JERUSALEM — Where did you watch the US vs. Portugal game? On ESPN? Live-streamed on your computer?
If you live in Jerusalem or the West Bank, you might have watched it on Al Jazeera. But if you did, chances are you weren't happy about it.
Al Jazeera's scheme for the 2014 World Cup has Jerusalemites and West Bankers complaining. You have to buy a $350 receiver in order to watch the matches, and Al Jazeera is the only Arab-language TV broadcasting the cup locally.
This, plus a year-long subscription to Al Jazeera Sports, is what you get for your $350:
Al Jazeera receiver for the World Cup. (Noga Tarnopolsky/GlobalPost)
Everyone, it seems, has something to say about Al Jazeera.
"I didn't pay the money," said Fadi Abu Rawz, sitting at a Damascus Gate cafe in East Jerusalem. "It's too expensive."
"I can't pay a fee like that," said Muhammad Ansarii, also at the cafe. "That's why I come here."
Muhammad's friend Moaz Dabbad laughed. "No way! 1,200 shekels?"
Ghassan Khatib, a professor of Arab studies at Bir Zeit University and former director of the Jerusalem Media and Communications Center, says all the polls show Al Jazeera "by far and always No. 1 for news" in Palestinian TV market share.
As a result, "I hear frustration. People have to buy a subscription or go to one of the coffee shops and pay in return for watching."
Coffee shops have become new Al Jazeera clients, despite the fact that they don't broadcast sports when there is no World Cup.
Muhammad Kastrow, the owner of a Damascus Gate coffee shop, says he had no choice but to purchase one of the receivers.
"It’s the only way," he said. "If I got it via internet its an unreliable stream."
Muhammad Kastrow. (Noga Tarnopolsky/GlobalPost)
In East Jerusalem, home to many Arabs, not one Iran fan could be found watching the Argentina vs. Iran game on Saturday night. Everyone at the coffee shops, it seemed, was rooting for Argentina's Lionel Messi — who, at the very last minute, delivered.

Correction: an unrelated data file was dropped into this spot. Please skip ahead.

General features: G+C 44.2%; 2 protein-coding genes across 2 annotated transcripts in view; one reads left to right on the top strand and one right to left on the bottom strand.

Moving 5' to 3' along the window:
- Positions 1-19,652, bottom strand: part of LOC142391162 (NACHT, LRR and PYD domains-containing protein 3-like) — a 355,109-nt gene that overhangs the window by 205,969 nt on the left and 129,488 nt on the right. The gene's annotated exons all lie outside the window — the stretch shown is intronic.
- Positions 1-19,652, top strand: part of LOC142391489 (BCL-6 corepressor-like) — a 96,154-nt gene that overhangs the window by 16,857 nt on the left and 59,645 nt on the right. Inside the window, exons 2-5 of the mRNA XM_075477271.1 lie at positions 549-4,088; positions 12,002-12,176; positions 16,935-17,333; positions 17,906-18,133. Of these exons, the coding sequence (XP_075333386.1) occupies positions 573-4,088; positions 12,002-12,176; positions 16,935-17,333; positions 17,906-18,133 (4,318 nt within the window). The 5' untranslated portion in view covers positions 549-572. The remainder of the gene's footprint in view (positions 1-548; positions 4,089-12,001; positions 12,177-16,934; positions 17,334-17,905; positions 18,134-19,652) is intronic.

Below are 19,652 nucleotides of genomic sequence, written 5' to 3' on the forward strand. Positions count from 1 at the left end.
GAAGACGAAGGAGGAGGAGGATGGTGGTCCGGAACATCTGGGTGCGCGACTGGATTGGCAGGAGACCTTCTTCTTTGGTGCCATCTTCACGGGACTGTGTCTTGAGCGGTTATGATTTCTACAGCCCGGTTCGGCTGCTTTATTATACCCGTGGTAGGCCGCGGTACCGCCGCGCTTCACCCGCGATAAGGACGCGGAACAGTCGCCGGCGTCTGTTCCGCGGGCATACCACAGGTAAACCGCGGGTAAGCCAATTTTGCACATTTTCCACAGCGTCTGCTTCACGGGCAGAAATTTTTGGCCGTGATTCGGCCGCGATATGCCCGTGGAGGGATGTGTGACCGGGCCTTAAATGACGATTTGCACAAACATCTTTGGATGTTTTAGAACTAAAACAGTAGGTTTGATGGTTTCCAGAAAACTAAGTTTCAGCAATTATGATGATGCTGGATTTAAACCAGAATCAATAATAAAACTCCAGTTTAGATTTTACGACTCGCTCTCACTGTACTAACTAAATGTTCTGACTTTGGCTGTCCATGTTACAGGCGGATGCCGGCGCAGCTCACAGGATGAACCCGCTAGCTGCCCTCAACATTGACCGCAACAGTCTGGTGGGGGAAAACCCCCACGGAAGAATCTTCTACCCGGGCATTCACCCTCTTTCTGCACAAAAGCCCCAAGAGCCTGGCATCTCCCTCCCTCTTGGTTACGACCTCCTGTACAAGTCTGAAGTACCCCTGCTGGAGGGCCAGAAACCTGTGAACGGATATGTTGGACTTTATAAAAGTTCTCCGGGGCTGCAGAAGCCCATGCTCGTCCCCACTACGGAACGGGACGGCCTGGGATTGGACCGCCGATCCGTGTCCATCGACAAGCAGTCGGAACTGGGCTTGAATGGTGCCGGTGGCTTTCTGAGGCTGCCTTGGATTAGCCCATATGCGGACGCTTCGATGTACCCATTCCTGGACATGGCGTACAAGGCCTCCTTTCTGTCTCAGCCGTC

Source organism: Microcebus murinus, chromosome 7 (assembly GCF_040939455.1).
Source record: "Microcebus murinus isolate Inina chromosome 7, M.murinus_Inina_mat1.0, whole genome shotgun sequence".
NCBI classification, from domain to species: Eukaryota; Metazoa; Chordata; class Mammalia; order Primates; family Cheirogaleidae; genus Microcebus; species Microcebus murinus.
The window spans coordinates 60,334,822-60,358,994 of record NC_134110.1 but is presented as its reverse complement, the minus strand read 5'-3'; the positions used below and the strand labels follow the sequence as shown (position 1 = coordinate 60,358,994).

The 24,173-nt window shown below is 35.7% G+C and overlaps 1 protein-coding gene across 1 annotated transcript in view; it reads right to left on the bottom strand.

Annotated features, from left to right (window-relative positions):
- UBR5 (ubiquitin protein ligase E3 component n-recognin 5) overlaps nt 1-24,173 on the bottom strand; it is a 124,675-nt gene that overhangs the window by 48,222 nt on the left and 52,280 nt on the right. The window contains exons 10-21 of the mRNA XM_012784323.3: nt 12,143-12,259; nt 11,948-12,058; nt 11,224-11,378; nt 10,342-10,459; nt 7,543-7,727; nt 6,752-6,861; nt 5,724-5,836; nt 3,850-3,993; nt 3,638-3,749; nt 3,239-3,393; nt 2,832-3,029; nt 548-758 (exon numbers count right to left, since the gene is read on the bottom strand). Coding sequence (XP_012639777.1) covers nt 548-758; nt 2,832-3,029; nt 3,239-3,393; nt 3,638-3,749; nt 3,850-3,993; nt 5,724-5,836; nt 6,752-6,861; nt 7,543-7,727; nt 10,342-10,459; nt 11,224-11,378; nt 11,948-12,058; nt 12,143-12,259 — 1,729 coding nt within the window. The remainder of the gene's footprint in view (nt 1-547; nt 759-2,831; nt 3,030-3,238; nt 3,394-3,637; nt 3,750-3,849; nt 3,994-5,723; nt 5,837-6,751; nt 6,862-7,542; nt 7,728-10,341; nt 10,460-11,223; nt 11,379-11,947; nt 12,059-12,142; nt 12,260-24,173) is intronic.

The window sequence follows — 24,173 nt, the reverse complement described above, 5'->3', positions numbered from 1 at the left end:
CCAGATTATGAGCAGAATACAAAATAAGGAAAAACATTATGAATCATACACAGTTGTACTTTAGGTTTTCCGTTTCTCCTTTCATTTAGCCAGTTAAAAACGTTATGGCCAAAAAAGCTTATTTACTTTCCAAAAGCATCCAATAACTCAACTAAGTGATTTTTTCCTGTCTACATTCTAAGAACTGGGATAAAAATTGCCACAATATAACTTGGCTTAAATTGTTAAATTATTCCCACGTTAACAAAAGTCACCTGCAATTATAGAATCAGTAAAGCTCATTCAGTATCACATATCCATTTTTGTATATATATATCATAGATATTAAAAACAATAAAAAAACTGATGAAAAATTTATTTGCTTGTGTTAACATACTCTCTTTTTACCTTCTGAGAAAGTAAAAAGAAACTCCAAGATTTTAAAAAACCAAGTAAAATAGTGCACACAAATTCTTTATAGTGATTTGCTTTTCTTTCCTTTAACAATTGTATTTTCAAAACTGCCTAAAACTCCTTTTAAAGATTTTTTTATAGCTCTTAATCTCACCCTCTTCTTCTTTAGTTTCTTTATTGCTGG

Messi fans. (Noga Tarnopolsky/GlobalPost)
A mile away, other Jerusalem Arabs join Jewish soccer fans to watch the games in West Jerusalem.
Israel Channel 1 is showing the World Cup for free. It doesn't hurt that in predominantly Jewish West Jerusalem, you can buy beer.
Seven screens on one city block in Jerusalem. (Noga Tarnopolsky/GlobalPost)
Jerusalemites aren't the only Arabs getting their sports commentary in Hebrew.
Lebanese are similarly frustrated by Qatari cable TV fees. Many have also turned to Israel's Channel 1.
"Israeli commentators' voices in Hebrew can be heard everywhere in south Lebanon; in people's houses, balconies and courtyards because the country has failed to allocate money to enable them to watch the games," Lebanese news outlet Al-Nahar reports.
Some soccer fans face worse challenges than high cable fees.
A car bomb exploded south of Beirut early Tuesday, wounding at least five people who had gathered to watch the World Cup.
Most of the wounded in Beirut were people watching the Brazil-Cameroon game at Abu Assaf, a nearby popular cafe about 30m from the bomb.
— Kareem Shaheen (@kshaheen) June 24, 2014
The Kenyan government urged fans to watch the games at home after a series of terrorist attacks on the coast killed 60 people in two days, among them sports fans. Another attack on the coast killed at least five people overnight Monday.
Hoping to prevent such attacks on their soil, Nigerian authorities went ahead and simply shut down all public venues planning to screen the World Cup.
Given these sad realities worldwide, you may feel a bit guilty about watching the US vs. Portugal game at your aunt's house Sunday night. Don't. CNN says it's OK.